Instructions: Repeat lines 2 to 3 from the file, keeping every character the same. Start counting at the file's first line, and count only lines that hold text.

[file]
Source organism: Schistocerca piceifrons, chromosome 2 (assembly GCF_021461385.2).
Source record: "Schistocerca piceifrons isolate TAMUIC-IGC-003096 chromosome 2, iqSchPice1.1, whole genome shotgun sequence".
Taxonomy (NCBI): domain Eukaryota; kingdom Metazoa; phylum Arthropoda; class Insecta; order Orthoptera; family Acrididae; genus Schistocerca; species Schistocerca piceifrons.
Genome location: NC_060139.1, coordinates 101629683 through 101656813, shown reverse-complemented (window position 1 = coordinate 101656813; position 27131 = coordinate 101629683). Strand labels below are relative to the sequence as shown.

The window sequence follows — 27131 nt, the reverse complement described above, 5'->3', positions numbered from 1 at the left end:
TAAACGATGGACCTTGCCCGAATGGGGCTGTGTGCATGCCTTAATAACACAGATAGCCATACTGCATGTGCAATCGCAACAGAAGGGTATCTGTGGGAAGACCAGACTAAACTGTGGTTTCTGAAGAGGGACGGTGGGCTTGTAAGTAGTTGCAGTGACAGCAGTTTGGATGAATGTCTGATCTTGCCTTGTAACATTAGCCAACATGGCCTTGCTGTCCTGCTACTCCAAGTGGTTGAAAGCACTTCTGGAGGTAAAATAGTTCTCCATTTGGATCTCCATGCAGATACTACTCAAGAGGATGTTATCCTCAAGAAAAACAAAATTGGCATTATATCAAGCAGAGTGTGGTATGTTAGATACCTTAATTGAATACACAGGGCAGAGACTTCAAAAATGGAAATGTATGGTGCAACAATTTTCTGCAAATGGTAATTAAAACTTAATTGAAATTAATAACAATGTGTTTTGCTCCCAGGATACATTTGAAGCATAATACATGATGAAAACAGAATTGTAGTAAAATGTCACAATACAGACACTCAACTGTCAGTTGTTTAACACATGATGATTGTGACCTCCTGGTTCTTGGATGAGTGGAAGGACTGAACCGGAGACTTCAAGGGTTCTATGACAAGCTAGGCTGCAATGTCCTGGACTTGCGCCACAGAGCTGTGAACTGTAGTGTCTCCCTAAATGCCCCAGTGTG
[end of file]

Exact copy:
Source record: "Schistocerca piceifrons isolate TAMUIC-IGC-003096 chromosome 2, iqSchPice1.1, whole genome shotgun sequence".
Taxonomy (NCBI): domain Eukaryota; kingdom Metazoa; phylum Arthropoda; class Insecta; order Orthoptera; family Acrididae; genus Schistocerca; species Schistocerca piceifrons.